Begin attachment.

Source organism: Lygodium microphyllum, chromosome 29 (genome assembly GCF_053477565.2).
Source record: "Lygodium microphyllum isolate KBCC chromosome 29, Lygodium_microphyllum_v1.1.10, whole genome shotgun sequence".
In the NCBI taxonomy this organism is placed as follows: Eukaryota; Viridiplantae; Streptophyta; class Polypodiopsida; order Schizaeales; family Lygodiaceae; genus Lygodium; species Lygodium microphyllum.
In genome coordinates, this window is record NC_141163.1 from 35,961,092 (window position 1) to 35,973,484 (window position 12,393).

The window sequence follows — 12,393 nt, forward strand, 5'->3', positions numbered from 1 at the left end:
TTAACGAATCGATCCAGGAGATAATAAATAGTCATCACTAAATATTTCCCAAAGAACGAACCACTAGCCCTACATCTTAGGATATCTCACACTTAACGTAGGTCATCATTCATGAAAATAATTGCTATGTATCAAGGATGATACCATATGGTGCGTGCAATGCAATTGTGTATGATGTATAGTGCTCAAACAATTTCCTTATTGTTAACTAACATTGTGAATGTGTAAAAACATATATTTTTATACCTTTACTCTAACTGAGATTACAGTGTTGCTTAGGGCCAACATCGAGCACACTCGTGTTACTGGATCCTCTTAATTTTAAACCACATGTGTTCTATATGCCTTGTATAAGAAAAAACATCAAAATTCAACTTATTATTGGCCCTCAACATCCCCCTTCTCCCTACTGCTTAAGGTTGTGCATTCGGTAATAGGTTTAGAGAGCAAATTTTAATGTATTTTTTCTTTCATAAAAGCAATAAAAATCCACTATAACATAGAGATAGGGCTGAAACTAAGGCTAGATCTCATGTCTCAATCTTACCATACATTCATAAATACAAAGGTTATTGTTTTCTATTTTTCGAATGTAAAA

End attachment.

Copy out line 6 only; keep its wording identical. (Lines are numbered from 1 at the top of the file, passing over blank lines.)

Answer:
TTAACGAATCGATCCAGGAGATAATAAATAGTCATCACTAAATATTTCCCAAAGAACGAACCACTAGCCCTACATCTTAGGATATCTCACACTTAACGTAGGTCATCATTCATGAAAATAATTGCTATGTATCAAGGATGATACCATATGGTGCGTGCAATGCAATTGTGTATGATGTATAGTGCTCAAACAATTTCCTTATTGTTAACTAACATTGTGAATGTGTAAAAACATATATTTTTATACCTTTACTCTAACTGAGATTACAGTGTTGCTTAGGGCCAACATCGAGCACACTCGTGTTACTGGATCCTCTTAATTTTAAACCACATGTGTTCTATATGCCTTGTATAAGAAAAAACATCAAAATTCAACTTATTATTGGCCCTCAACATCCCCCTTCTCCCTACTGCTTAAGGTTGTGCATTCGGTAATAGGTTTAGAGAGCAAATTTTAATGTATTTTTTCTTTCATAAAAGCAATAAAAATCCACTATAACATAGAGATAGGGCTGAAACTAAGGCTAGATCTCATGTCTCAATCTTACCATACATTCATAAATACAAAGGTTATTGTTTTCTATTTTTCGAATGTAAAA